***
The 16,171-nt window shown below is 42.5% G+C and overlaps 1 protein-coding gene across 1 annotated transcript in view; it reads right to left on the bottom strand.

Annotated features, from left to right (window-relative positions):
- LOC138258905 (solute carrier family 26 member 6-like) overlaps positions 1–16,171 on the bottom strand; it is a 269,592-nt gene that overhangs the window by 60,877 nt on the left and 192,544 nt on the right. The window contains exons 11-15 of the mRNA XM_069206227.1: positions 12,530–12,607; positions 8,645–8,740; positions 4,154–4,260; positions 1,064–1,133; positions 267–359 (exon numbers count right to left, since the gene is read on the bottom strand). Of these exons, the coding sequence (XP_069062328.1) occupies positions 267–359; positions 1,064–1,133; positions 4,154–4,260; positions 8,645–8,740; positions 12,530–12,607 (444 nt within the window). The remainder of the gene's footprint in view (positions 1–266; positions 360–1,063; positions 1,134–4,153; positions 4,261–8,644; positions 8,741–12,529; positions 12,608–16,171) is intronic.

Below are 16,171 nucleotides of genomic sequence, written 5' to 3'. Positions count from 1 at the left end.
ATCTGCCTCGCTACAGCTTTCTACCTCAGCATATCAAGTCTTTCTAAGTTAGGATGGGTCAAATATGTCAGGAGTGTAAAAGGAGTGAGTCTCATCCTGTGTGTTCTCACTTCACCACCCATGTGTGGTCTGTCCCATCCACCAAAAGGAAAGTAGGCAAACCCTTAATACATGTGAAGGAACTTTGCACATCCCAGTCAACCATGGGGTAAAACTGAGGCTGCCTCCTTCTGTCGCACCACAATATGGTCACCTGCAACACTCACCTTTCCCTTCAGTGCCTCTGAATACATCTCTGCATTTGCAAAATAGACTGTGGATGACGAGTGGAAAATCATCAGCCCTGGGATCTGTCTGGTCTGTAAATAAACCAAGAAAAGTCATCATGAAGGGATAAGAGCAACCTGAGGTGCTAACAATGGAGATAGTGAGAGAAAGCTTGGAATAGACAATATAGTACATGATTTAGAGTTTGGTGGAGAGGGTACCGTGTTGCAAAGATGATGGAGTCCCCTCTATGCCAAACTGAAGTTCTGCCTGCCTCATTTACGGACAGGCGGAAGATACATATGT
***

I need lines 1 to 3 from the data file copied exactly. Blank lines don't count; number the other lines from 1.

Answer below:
The 16,171-nt window shown below is 42.5% G+C and overlaps 1 protein-coding gene across 1 annotated transcript in view; it reads right to left on the bottom strand.

Annotated features, from left to right (window-relative positions):
- LOC138258905 (solute carrier family 26 member 6-like) overlaps positions 1–16,171 on the bottom strand; it is a 269,592-nt gene that overhangs the window by 60,877 nt on the left and 192,544 nt on the right. The window contains exons 11-15 of the mRNA XM_069206227.1: positions 12,530–12,607; positions 8,645–8,740; positions 4,154–4,260; positions 1,064–1,133; positions 267–359 (exon numbers count right to left, since the gene is read on the bottom strand). Of these exons, the coding sequence (XP_069062328.1) occupies positions 267–359; positions 1,064–1,133; positions 4,154–4,260; positions 8,645–8,740; positions 12,530–12,607 (444 nt within the window). The remainder of the gene's footprint in view (positions 1–266; positions 360–1,063; positions 1,134–4,153; positions 4,261–8,644; positions 8,741–12,529; positions 12,608–16,171) is intronic.